June 6th marks the 65th Anniversary of the D-Day landings in Normandy. I’m hardly the first to note it, but as a Canadian and someone with an interest in military history, I feel obliged.
I’ve also been to Normandy, in May 1997 on one of my backpacking trips around Europe. Three of us rented a little Renault and visited Omaha Beach with it’s cliffs and huge American cemetary, Juno (the Canadian beach) with it’s infamous seawall, and a few kilometres inland from Juno, the first of the Canadian WW2 cemetaries, maintained by the Commonwealth Wargraves Commission to it’s usual impecable standards. That first Canadian cemetary is out on a side road these days, amongst the grain fields, and very quiet. Every grave had a flowering plant at the base of the headstone, and the plantings along the front wall were in full flower. It wasn’t a grand stone memorial like Vimy Ridge or the Menin Gate, but in it’s own way it was as spectacular and fitting.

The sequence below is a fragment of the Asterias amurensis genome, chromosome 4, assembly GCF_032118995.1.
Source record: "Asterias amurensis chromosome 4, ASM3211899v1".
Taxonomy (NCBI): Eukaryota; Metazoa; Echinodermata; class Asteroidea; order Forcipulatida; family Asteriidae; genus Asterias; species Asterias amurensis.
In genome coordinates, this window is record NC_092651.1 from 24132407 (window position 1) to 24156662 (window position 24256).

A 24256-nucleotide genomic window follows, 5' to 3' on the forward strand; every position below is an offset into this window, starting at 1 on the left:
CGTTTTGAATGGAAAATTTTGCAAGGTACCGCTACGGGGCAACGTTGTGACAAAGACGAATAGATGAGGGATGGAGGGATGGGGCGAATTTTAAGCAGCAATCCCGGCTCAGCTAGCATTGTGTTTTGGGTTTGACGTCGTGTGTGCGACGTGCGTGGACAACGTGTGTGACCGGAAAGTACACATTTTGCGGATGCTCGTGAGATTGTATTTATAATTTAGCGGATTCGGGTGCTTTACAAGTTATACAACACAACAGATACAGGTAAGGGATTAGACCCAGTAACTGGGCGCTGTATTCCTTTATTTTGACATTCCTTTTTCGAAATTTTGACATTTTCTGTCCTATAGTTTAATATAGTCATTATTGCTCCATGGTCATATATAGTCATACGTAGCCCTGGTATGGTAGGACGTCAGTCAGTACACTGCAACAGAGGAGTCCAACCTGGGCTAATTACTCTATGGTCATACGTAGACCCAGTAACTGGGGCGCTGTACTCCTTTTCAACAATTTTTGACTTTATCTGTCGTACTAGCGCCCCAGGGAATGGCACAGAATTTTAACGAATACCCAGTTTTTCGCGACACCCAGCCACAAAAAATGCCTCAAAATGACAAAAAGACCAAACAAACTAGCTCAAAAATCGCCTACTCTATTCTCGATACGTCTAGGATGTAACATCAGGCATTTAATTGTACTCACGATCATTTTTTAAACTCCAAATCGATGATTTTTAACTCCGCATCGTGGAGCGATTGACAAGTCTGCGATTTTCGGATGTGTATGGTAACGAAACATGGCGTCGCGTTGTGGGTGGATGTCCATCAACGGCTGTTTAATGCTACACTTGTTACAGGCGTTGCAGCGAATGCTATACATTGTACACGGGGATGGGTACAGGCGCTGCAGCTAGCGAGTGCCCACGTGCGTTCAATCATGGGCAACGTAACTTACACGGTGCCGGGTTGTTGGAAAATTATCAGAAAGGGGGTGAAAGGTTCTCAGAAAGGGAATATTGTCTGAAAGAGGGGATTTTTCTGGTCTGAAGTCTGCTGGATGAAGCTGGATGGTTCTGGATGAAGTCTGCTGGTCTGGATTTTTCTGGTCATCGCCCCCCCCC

Image courtesy Wikipedia – Canadian troops of W Beach Commando inbound to Juno Beach, morning of June 6 1944. I can’t help but wonder how many of the men in this photo are resting under those flowers in Normandy.